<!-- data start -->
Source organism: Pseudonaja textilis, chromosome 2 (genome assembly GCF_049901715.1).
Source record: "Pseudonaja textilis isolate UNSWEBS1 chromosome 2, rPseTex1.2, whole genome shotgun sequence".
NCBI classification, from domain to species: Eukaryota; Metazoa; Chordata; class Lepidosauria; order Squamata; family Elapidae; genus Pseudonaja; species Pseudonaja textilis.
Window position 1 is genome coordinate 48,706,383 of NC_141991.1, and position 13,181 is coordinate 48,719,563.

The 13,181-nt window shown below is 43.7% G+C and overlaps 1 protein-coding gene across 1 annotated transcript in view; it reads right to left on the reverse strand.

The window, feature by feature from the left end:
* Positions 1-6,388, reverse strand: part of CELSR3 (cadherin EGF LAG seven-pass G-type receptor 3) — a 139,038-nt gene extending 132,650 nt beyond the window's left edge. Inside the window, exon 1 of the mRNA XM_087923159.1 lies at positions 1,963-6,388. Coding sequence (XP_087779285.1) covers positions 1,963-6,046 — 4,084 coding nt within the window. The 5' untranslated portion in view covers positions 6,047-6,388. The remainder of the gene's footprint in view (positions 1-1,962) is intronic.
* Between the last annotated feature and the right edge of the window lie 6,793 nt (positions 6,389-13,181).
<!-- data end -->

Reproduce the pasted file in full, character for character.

Source organism: Pseudonaja textilis, chromosome 2 (genome assembly GCF_049901715.1).
Source record: "Pseudonaja textilis isolate UNSWEBS1 chromosome 2, rPseTex1.2, whole genome shotgun sequence".
NCBI classification, from domain to species: Eukaryota; Metazoa; Chordata; class Lepidosauria; order Squamata; family Elapidae; genus Pseudonaja; species Pseudonaja textilis.
Window position 1 is genome coordinate 48,706,383 of NC_141991.1, and position 13,181 is coordinate 48,719,563.

The 13,181-nt window shown below is 43.7% G+C and overlaps 1 protein-coding gene across 1 annotated transcript in view; it reads right to left on the reverse strand.

The window, feature by feature from the left end:
* Positions 1-6,388, reverse strand: part of CELSR3 (cadherin EGF LAG seven-pass G-type receptor 3) — a 139,038-nt gene extending 132,650 nt beyond the window's left edge. Inside the window, exon 1 of the mRNA XM_087923159.1 lies at positions 1,963-6,388. Coding sequence (XP_087779285.1) covers positions 1,963-6,046 — 4,084 coding nt within the window. The 5' untranslated portion in view covers positions 6,047-6,388. The remainder of the gene's footprint in view (positions 1-1,962) is intronic.
* Between the last annotated feature and the right edge of the window lie 6,793 nt (positions 6,389-13,181).